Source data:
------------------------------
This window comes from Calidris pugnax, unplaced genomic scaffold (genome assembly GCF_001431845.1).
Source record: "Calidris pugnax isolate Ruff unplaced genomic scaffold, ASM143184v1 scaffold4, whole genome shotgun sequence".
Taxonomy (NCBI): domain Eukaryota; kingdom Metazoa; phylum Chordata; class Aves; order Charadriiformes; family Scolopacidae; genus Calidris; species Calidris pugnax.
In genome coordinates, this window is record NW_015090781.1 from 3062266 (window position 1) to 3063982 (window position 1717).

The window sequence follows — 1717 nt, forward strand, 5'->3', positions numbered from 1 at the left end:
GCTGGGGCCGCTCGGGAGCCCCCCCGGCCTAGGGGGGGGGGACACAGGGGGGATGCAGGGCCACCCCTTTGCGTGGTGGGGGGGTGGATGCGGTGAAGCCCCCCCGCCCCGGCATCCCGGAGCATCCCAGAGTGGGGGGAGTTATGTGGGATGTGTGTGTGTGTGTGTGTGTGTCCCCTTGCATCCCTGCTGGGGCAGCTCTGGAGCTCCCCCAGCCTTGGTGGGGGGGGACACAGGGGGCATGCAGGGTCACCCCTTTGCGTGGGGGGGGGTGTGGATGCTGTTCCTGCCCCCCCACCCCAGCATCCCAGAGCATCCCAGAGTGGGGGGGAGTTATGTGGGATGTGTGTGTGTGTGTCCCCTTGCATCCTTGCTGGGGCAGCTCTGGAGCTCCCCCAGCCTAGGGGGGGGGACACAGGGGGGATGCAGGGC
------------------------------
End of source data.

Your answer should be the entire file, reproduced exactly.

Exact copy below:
This window comes from Calidris pugnax, unplaced genomic scaffold (genome assembly GCF_001431845.1).
Source record: "Calidris pugnax isolate Ruff unplaced genomic scaffold, ASM143184v1 scaffold4, whole genome shotgun sequence".
Taxonomy (NCBI): domain Eukaryota; kingdom Metazoa; phylum Chordata; class Aves; order Charadriiformes; family Scolopacidae; genus Calidris; species Calidris pugnax.
In genome coordinates, this window is record NW_015090781.1 from 3062266 (window position 1) to 3063982 (window position 1717).

The window sequence follows — 1717 nt, forward strand, 5'->3', positions numbered from 1 at the left end:
GCTGGGGCCGCTCGGGAGCCCCCCCGGCCTAGGGGGGGGGGACACAGGGGGGATGCAGGGCCACCCCTTTGCGTGGTGGGGGGGTGGATGCGGTGAAGCCCCCCCGCCCCGGCATCCCGGAGCATCCCAGAGTGGGGGGAGTTATGTGGGATGTGTGTGTGTGTGTGTGTGTGTCCCCTTGCATCCCTGCTGGGGCAGCTCTGGAGCTCCCCCAGCCTTGGTGGGGGGGGACACAGGGGGCATGCAGGGTCACCCCTTTGCGTGGGGGGGGGTGTGGATGCTGTTCCTGCCCCCCCACCCCAGCATCCCAGAGCATCCCAGAGTGGGGGGGAGTTATGTGGGATGTGTGTGTGTGTGTCCCCTTGCATCCTTGCTGGGGCAGCTCTGGAGCTCCCCCAGCCTAGGGGGGGGGACACAGGGGGGATGCAGGGC